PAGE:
North Huntingdon may add police dog to fight drug problem
North Huntingdon could have a third canine to help fight the drug problem in the township after the police department was authorized to begin the process for designating a K-9 officer.
Township commissioners on Wednesday directed Lt. Rod Mahinske, the department's ranking officer, to follow the standard procedures for naming a K-9 officer. Mahinske said he would provide the commissioners with a recommendation for a K-9 officer at its October meeting.
Mahinske, who has led the department since former chief Andrew Lisiecki was fired in September 2016, said he was not aware that Patrolman Justin Wardman offered at a Sept. 14 commissioners meeting to become a K-9 officer. Mahinske said that was a violation of the police department's chain of command and its procedure for naming K-9 officers.
“I knew nothing about this,” Mahinske said.
By following proper procedures, other officers will have a chance to compete for that position, Mahinske said. Wardman and Officer Albert Carson are trained canine officers, Mahinske said.
Wardman said he believed he had followed proper procedure by notifying Sgt. Kari Bauer, the ranking K-9 officer.
Commissioner David Herold attempted to designate Wardman as the township's third K-9 officer, effective Oct. 1, saying the drug problem in the township is “getting worse, instead of better.”
That move touched off a heated debate among commissioners over the proper procedures for naming the K-9 officer, resulting in Herold tabling his motion after Commissioner Darryl Bertani suggested that Mahinske go through the proper procedure and return with a recommendation.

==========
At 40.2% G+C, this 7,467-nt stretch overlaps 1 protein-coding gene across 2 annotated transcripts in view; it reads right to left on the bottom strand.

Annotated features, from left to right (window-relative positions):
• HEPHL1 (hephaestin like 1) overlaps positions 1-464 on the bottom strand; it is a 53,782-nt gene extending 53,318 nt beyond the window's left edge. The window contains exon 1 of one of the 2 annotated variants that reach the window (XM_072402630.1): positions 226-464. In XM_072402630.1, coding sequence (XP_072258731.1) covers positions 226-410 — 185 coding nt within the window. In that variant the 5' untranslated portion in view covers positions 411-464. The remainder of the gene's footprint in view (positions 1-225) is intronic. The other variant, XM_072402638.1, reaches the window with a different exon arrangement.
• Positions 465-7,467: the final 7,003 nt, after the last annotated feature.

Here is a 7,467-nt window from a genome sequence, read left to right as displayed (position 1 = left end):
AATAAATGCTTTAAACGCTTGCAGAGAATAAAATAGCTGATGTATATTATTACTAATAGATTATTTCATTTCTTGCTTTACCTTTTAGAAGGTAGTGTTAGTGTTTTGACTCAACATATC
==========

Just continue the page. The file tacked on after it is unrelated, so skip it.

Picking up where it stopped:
“I didn't think the board of commissioners appointed officers without the chief” being involved, said Commissioner Zach Haigis. “We should do it the right way.”
An attempt to name Wardman the canine officer without input from Mahinske or other superiors, “shows great disrespect” for Mahinske, Commissioner Rich Gray said. The township could wait until a new manager or police chief are hired, Gray noted.
“We're here to set policy. We're not here to run the department,” said Commissioner Duane Kucera, a retired police officer.
The proper procedure for naming a canine officer includes an interview to determine judgment, productivity and suitability to handle a police dog, Kucera said.
Wardman previously told the commissioners the township would be getting a free police dog because he was training a 15-month-old Belgian Malinois obtained at no cost through a kennel in the Poconos.
Wardman, who served nine years as a K-9 officer with the Uniontown and Elizabeth Township police departments, said the township would be getting a dog worth $7,600 and training valued at $5,500.
Although the township would not have to pay for Wardman's dog or the training, Kucera said it would cost $4,200 for a cage and modifications to the vehicle so the dog would get fresh air, as well as an increase insurance premiums.
The K-9 officer's salary would increase by about $11,000 a year because of the extra time needed to take care of the dog, Kucera said.
Wardman said his dog has been certified in detecting marijuana, heroin, crack cocaine and methamphetamine.
“He crushes narcotics. He would be another force multiplier in tackling this huge epidemic we face,” said Wardman, a township police officer since 2007.
Joe Napsha is a Tribune-Review staff writer. Reach him at 724-836-5252 or firstname.lastname@example.org.